Dr. Terry Adirim, said she has been impressed by the DOD’s COVID-19 response since taking over as ASDHA, and that adaptation and innovation have played key parts in that response.

Recommended Content:

COVID-19 Vaccine Efforts | Technology | Telehealth Program | Military Health System Transformation

Services Will Make Call on Religious Exemptions to COVID-19 Vaccines

Article
8/13/2021
Two medical people prepare syringes with doses of the COVID-19 vaccine

"There is a religious exemption possibility for any mandatory vaccine, and there's a process that we go through to counsel the individual both from a medical and from a command perspective about using a religious exemption," Kirby said.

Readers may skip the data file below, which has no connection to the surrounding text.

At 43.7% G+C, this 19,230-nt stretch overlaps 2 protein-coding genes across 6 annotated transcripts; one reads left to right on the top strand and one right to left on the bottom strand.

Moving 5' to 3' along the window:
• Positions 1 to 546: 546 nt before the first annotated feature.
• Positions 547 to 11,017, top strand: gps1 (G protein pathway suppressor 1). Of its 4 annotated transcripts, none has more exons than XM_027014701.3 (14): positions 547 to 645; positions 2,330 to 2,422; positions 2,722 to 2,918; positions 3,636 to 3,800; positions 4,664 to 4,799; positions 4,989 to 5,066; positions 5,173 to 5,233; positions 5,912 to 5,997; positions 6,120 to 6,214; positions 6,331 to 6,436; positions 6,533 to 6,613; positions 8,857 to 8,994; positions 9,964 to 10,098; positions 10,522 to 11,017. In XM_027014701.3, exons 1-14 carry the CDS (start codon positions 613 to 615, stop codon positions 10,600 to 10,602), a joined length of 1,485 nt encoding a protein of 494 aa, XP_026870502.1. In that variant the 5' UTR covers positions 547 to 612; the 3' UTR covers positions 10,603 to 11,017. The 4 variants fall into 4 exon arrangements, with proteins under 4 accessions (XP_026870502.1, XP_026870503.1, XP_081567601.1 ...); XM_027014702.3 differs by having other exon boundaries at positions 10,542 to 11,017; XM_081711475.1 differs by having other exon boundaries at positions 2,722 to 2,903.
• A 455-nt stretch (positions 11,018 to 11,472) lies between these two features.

Recommended Content:

Public Health | Coronavirus | COVID-19 Vaccine Efforts

Austin Seeks Presidential Approval for Mandatory Troop Vaccinations by Mid-September

Article
8/10/2021
Sailors receive COVID-19 vaccinations

The COVID-19 vaccine will be mandatory for service members by mid-September, Secretary of Defense Lloyd J. Austin III said in a message to the force released yesterday.

Recommended Content:

Coronavirus | COVID-19 Vaccine Efforts

Top Military Medical Doctor Predicts Coronavirus Longevity

Article
8/9/2021
Army Lt. Gen. Ronald J. Place, director of Defense Health Agency, delivers remarks at a media briefing on COVID-19 at the Pentagon, April 21, 2021

I believe we will get to a place where we're not talking about COVID all the time

Recommended Content:

Coronavirus | COVID-19 Vaccine Efforts | Coronavirus and the COVID-19 Vaccine